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Vinyl flooring installation - Cost, variations, pros, and cons

Installing new floors is one of the most important and, at the same time, expensive home improvement projects you will undertake. That is why weighing up all the available flooring options by comparing their costs and features is vital before hiring a local crew of installers. Consider your home's interior and the role your new flooring might have in it. Then evaluate the average foot traffic in this or that room to ensure you won't need to replace your new flooring sooner than expected. And finally, base your choice on the available budget. Please note that floors should not be pricey to meet their purpose. Today's market offers good alternatives to all luxury flooring options. For instance, natural stone can be substituted with polished concrete, while hardwood is commonly replaced by vinyl. If you're looking for a resilient and affordable material with relatively long service life, choose vinyl floors. Modern variations of vinyl have the look and feel of natural floors like stone, hardwood, and ceramic. They have good water resistance and can be fitted in virtually any room in the house, from living rooms to kitchens and bathrooms. Vinyl tiles ensure ultimate flexibility in appearance, as they come in a vast range of shades and patterns. Versatility, hassle-free fitting, low maintenance, and affordable vinyl flooring cost make this material one of the best in the middle segment. Check out this buying guide to throw away all doubts about vinyl floors and ensure you get it right every step of the way, from selecting to installing and maintaining. We'll explain the difference between types of vinyl floors and update you on the average costs for material and installation. At the end of the day, you will be able to select the best flooring option for your home.

Vinyl flooring installation - Cost, variations, pros, and cons

Things to learn before vinyl flooring installation

Polyvinyl chloride plastic is a synthetic material that forms the basis of vinyl flooring. PVC is heated and pressed before turning into vinyl tiles. Every tile is manufactured to exact dimensions to ensure a uniform appearance of the finished floor. The photorealistic layer of vinyl tiles usually mimics high-end floors like stone, solid wood, and ceramic. On top of that, tiles may have a textured surface similar to wood planks.

Vinyl flooring is durable, wear- and moisture-resistant material that can be installed in rooms affected by humidity and heavy foot traffic. Floors made of vinyl are often confused with laminate and linoleum surfaces. And while LVT (luxury vinyl tile) resembles laminate, these flooring options have multiple properties that set them apart. 

Keep reading to learn about the types and finishes of vinyl flooring as well as its service life, upkeep, and the best rooms to install.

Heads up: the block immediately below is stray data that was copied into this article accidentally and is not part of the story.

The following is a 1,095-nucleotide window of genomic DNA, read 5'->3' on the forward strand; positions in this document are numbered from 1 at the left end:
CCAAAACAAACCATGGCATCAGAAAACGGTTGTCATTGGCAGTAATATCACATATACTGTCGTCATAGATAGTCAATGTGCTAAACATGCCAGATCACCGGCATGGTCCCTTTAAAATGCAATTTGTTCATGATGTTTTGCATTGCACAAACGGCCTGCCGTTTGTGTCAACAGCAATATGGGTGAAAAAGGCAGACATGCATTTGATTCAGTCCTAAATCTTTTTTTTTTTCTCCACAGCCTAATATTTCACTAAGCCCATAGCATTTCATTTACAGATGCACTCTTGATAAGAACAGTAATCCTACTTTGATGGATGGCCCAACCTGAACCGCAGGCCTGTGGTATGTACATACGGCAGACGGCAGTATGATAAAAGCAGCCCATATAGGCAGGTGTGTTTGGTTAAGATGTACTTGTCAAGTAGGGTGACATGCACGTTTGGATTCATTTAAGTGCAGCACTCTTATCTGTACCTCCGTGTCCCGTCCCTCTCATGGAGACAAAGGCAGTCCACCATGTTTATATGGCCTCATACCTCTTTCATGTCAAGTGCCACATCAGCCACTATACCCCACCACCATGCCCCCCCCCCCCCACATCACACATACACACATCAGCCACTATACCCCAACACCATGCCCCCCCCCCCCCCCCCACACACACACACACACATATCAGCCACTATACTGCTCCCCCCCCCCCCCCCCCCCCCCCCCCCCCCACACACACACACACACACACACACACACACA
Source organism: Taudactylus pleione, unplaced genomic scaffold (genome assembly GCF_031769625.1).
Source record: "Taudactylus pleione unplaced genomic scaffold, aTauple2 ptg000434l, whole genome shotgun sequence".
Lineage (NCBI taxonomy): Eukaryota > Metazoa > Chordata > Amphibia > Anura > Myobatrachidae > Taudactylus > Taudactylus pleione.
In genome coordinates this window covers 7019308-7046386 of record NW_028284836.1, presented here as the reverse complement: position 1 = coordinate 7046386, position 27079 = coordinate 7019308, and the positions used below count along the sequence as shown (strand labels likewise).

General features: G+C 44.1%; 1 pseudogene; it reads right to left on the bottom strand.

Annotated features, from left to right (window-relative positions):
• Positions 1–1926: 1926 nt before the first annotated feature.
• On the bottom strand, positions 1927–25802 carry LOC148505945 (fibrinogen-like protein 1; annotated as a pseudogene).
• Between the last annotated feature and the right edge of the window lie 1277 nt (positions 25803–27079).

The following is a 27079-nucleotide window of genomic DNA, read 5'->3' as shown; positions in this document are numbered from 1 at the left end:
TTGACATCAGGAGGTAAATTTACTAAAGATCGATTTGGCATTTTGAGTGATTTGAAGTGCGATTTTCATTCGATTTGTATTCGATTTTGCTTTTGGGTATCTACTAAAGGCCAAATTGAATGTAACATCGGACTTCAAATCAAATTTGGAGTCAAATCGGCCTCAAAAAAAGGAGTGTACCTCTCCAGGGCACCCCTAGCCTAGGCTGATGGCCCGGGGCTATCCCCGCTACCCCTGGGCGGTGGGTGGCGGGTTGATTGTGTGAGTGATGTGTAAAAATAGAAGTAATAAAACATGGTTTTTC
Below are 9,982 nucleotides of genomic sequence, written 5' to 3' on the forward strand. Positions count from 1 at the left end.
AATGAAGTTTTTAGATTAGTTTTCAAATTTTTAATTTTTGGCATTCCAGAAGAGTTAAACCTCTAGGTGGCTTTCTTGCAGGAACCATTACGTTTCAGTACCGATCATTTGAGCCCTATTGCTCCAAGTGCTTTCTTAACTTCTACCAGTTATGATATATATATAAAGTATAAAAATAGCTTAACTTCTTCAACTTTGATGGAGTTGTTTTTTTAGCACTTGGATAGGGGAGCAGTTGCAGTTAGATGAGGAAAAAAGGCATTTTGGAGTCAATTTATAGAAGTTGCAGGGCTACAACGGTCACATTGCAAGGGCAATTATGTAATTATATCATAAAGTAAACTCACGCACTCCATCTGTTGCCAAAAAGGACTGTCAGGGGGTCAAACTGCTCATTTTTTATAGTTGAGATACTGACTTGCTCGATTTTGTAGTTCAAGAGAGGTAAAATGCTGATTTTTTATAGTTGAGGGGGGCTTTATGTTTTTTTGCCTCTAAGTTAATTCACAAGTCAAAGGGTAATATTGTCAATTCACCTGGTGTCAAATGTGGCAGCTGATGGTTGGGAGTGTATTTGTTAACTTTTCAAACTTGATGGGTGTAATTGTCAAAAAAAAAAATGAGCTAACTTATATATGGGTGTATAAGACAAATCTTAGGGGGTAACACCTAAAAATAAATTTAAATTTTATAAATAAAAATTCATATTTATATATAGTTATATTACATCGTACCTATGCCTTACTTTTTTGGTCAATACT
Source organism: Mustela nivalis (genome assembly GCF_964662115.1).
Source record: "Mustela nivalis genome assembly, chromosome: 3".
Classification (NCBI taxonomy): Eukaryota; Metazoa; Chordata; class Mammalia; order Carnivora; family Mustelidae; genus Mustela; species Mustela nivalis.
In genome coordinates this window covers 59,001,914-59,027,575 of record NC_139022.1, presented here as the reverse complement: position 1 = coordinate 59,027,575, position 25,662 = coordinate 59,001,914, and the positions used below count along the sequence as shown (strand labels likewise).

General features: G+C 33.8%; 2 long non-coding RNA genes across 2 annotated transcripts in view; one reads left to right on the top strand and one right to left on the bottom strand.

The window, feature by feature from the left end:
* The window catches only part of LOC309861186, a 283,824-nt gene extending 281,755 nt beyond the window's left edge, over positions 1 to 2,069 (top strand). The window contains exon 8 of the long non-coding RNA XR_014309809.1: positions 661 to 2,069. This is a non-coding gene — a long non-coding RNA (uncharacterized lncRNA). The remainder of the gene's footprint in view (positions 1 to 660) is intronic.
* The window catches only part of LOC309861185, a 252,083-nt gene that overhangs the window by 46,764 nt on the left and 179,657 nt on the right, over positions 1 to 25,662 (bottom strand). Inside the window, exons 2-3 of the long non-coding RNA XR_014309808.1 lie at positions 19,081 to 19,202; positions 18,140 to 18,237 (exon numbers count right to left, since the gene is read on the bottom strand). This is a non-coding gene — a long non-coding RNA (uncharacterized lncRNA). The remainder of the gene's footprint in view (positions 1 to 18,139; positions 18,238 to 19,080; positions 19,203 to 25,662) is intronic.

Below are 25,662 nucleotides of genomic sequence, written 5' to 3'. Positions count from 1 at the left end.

Vinyl flooring: The expected service life

The average service life of vinyl flooring is 15-20 years with proper upkeep. This flooring material features a wear layer that helps it to resist moisture, stains, and scratches. That is why vinyl can be installed in homes with pets and little kids. 

Some vinyl flooring manufacturers even offer up to 15 years of warranty on the wear layer. The lifespan of top-quality luxury vinyl floors is 10 - 15 years longer than regular vinyl floors. They can serve for more than 30 years if properly installed and maintained. 

Vinyl flooring: The process of installation

Vinyl flooring installation is a DIY-friendly process that does not require as many skills and tools as other flooring options. Due to the lightweight and floating feature, vinyl sheets are fitted on the prepared subfloor without glue or nails. They can also be installed over plywood, hardwood, concrete, or even the existing vinyl coverage. 

Fitting vinyl flooring in an average-sized home takes less than 36 hours. No special conditions are required to do that. Unlike other popular flooring types, vinyl does not need to acclimate to the room before installation. 

Nevertheless, not every subfloor surface is even and undamaged. If you doubt the condition of your subfloor, it might be better to apply to a professional flooring contractor to examine the existing subfloor and prepare it for vinyl plank flooring installation. Big projects that involve installing a vinyl coverage on more than 2.000 sq. ft. area are also better to entrust to expert crews. If you seek one in your region, leave your request on HomeQuote. It will take you less than five minutes to discover local flooring professionals through our platform. 

Vinyl flooring: upkeep requirements

Vinyl is considered to be a robust flooring. Nevertheless, proper and regular maintenance can extend its service life and preserve its aesthetic appearance. Follow these tried-and-true upkeep approaches to ensure your vinyl flooring will stay in its best condition for as long as possible: 

  • Immediate cleaning of spills. Every time you spill something on your vinyl floor, it should be wiped dry immediately. By doing that, you won't have to deal with stubborn stains later. Discoloration and stains are the main culprits of premature vinyl flooring deterioration, especially if it's installed in the kitchen, where grease can seep into the seams. 
  • Mopping several times a week. The best way to get rid of dirt and dust from vinyl floors is to perform light cleaning with a soft broom and a damp mop. This will help you to keep your floors in mint condition and prevent the formation of scratches. 
  • Cleaning without abrasive detergents. Avoid using abrasive cleaners and bleaches when cleaning vinyl flooring, as they will likely blemish its shiny finish. The best cleaning means are apple cider vinegar, dish soap, and detergents made specifically for synthetic floors. 
  • Avoiding floor flooding. Vinyl floors are moisture-resistant, yet they are not designed to bear the extensive water amount on their surface. Clean your floors with a bit of wet mop, as an overly wet one can cause irreparable harm to the vinyl flooring's surface, finding its way into the cracks and seams.
  • Putting doormats in high-traffic areas. With the door mats in front of the entrance and the areas exposed to high foot traffic, you will avoid flooring surface scratching and minimize brooming activities. 

The best rooms in the house to install vinyl flooring